So, the bottom line is that meal replacement shakes do not lead to the formation of kidney stones as long as they do not have an excessive amount of protein in them, or you don’t take extra protein supplements alongside them.

Moderation is the key. If taken in moderation, meal replacement shakes are perfectly healthy.

The Good News: Science Says It’s Safe!

Meal replacement shakes are incredibly helpful for anyone who is looking to lose weight. But there’s a popular rumor that they can lead to problems in your kidney, liver, or bone density.

While we have just debunked the rumor regarding kidney stones in the previous section, we will present the results of scientific research (Protein-enriched meal replacements do not adversely affect liver, kidney or bone density: an outpatient randomized controlled trial) that proved that protein-enriched meal replacement shakes do not adversely affect your kidney or even your liver or bone density.

The results of this 2010 research were published in the Nutrition Journal. The test was a placebo-controlled clinical trial, meaning that the patients had no idea what they were being given.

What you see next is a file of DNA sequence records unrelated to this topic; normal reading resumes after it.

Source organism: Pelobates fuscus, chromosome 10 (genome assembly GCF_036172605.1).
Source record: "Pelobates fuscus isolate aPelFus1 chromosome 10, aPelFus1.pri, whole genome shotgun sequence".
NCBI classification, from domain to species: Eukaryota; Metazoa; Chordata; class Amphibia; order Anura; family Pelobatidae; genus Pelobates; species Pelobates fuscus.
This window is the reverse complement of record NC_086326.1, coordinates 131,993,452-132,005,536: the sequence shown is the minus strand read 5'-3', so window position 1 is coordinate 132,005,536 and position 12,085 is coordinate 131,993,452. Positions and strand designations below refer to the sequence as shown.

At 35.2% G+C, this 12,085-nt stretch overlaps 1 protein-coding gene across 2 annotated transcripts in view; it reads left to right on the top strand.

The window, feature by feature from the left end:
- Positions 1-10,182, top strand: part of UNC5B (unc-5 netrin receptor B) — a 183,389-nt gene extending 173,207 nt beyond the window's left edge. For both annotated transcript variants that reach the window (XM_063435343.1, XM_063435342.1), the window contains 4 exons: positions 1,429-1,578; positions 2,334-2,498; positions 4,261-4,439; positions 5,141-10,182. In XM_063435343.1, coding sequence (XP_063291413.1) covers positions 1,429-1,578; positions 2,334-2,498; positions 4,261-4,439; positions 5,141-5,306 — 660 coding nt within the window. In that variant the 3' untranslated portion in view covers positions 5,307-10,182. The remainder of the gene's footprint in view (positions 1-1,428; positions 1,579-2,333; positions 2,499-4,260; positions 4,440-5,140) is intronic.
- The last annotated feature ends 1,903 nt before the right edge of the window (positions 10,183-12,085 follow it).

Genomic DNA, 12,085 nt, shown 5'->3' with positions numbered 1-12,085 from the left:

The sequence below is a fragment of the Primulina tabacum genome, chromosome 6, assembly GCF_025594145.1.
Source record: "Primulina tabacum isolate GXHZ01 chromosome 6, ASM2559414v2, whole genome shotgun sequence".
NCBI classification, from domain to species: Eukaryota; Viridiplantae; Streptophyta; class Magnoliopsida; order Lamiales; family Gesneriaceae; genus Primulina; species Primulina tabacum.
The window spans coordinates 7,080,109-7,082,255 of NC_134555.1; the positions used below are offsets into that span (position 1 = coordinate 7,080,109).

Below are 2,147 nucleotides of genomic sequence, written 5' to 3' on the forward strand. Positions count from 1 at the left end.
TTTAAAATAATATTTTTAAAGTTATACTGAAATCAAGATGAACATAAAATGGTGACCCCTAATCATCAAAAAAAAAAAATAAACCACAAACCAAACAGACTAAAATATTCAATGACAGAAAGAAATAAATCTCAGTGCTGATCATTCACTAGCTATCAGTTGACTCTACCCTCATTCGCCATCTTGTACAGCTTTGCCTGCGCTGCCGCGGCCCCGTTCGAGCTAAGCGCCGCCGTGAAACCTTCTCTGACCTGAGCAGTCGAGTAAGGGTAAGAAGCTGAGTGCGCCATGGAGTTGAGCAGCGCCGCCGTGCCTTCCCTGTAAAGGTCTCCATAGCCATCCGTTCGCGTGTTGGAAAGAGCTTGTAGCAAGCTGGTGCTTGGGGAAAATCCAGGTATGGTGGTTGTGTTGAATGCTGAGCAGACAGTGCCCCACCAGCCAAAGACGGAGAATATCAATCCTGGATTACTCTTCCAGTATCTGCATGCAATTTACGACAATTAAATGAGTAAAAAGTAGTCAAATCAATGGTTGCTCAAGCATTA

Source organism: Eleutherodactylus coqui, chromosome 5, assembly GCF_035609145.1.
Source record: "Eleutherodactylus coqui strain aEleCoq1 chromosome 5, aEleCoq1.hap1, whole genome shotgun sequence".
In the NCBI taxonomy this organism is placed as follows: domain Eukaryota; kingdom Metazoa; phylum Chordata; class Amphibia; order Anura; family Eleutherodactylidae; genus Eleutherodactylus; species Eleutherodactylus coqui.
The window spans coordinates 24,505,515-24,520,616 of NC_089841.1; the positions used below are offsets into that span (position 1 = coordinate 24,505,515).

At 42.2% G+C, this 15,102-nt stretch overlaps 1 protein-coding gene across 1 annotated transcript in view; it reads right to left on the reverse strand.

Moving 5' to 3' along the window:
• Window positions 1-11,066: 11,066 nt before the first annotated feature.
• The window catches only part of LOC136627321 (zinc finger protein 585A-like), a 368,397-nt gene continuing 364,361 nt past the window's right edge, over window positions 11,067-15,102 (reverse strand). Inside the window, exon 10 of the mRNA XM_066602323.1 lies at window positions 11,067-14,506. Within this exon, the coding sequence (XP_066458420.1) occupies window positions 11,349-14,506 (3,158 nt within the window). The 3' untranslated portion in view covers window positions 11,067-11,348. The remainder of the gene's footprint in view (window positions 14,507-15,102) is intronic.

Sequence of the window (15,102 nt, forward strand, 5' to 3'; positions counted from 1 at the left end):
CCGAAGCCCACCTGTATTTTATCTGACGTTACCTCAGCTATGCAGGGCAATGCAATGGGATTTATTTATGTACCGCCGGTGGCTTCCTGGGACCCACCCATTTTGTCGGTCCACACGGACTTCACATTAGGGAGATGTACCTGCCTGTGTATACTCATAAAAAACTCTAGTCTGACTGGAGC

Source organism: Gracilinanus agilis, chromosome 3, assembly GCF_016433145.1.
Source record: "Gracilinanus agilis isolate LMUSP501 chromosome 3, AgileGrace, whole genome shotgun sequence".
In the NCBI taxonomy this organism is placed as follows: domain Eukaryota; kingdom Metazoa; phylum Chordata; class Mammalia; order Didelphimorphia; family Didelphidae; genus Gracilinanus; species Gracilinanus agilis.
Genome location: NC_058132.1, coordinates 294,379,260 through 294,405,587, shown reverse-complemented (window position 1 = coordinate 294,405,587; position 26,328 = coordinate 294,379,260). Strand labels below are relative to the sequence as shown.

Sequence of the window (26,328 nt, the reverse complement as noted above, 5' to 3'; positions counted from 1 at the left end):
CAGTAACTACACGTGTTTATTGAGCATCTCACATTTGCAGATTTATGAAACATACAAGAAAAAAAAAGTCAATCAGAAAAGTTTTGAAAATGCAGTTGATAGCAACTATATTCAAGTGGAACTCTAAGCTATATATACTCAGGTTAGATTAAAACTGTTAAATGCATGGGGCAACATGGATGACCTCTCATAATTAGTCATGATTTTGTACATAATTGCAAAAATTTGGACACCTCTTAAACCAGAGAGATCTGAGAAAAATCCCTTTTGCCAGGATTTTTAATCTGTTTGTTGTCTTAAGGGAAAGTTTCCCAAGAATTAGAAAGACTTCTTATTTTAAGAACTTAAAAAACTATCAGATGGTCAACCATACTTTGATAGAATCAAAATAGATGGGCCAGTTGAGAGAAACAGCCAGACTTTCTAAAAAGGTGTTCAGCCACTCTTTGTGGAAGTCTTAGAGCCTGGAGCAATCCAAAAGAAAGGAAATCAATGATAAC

The patients were divided into two groups. One was given an isocaloric meal plan that used high protein-enriched (HP) meal replacement, while the other was given standard protein (SP) meal replacement.

The subjects were 100 obese men and women (MBI between 27 – 40 kg/m2), all over the age of 30. The HP group was given 2.2 grams of protein/kg of lean body mass per day, while the SP group was given 1.1 grams of protein/kg of lean body mass.

For the first three months, the meal-replacement was given twice every day. And for the nine months after that, it was given once a day.

The researchers measured five factors (body weight, kidney function, liver function, lipid profiles, and bone density) at baseline (the beginning) and the end of 12 months for both groups (HP and SP).

The results showed no significant difference in weight loss, liver functions, kidney functions (serum creatinine, urea nitrogen, 24-hour urine creatinine clearance, and calcium excretion), or bone density.

This was definite proof that protein-rich meal replacement shakes do not affect the kidney to the extent that many people may believe they do.

Picking the Right Meal Replacement Shakes

While we have established that meal replacement shakes are not as harmful to the kidney as you may have led to believe, there are still concerns regarding the right kind and right amount of these things.